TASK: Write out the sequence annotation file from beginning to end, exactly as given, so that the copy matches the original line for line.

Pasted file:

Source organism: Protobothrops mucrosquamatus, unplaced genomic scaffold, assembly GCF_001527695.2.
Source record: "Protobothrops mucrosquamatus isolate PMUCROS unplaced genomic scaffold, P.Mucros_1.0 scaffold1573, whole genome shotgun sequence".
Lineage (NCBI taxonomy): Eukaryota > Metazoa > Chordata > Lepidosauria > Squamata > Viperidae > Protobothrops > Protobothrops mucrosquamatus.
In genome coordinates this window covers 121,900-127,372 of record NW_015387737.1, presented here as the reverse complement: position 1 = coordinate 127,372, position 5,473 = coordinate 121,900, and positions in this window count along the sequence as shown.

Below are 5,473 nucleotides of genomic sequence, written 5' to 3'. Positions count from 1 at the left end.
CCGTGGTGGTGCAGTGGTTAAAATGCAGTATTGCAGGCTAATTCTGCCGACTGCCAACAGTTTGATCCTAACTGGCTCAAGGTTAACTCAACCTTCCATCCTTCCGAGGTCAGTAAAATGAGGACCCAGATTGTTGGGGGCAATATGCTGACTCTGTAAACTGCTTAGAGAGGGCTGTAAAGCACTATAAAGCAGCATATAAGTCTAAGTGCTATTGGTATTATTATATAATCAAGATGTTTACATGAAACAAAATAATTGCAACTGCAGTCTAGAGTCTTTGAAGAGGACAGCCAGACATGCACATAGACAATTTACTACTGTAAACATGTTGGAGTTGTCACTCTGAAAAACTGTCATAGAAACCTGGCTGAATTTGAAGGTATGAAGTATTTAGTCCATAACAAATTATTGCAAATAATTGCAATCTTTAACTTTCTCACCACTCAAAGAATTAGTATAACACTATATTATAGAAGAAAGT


Source organism: Protobothrops mucrosquamatus, unplaced genomic scaffold, assembly GCF_001527695.2.
Source record: "Protobothrops mucrosquamatus isolate PMUCROS unplaced genomic scaffold, P.Mucros_1.0 scaffold1573, whole genome shotgun sequence".
Lineage (NCBI taxonomy): Eukaryota > Metazoa > Chordata > Lepidosauria > Squamata > Viperidae > Protobothrops > Protobothrops mucrosquamatus.
In genome coordinates this window covers 121,900-127,372 of record NW_015387737.1, presented here as the reverse complement: position 1 = coordinate 127,372, position 5,473 = coordinate 121,900, and positions in this window count along the sequence as shown.

Below are 5,473 nucleotides of genomic sequence, written 5' to 3'. Positions count from 1 at the left end.
CCGTGGTGGTGCAGTGGTTAAAATGCAGTATTGCAGGCTAATTCTGCCGACTGCCAACAGTTTGATCCTAACTGGCTCAAGGTTAACTCAACCTTCCATCCTTCCGAGGTCAGTAAAATGAGGACCCAGATTGTTGGGGGCAATATGCTGACTCTGTAAACTGCTTAGAGAGGGCTGTAAAGCACTATAAAGCAGCATATAAGTCTAAGTGCTATTGGTATTATTATATAATCAAGATGTTTACATGAAACAAAATAATTGCAACTGCAGTCTAGAGTCTTTGAAGAGGACAGCCAGACATGCACATAGACAATTTACTACTGTAAACATGTTGGAGTTGTCACTCTGAAAAACTGTCATAGAAACCTGGCTGAATTTGAAGGTATGAAGTATTTAGTCCATAACAAATTATTGCAAATAATTGCAATCTTTAACTTTCTCACCACTCAAAGAATTAGTATAACACTATATTATAGAAGAAAGT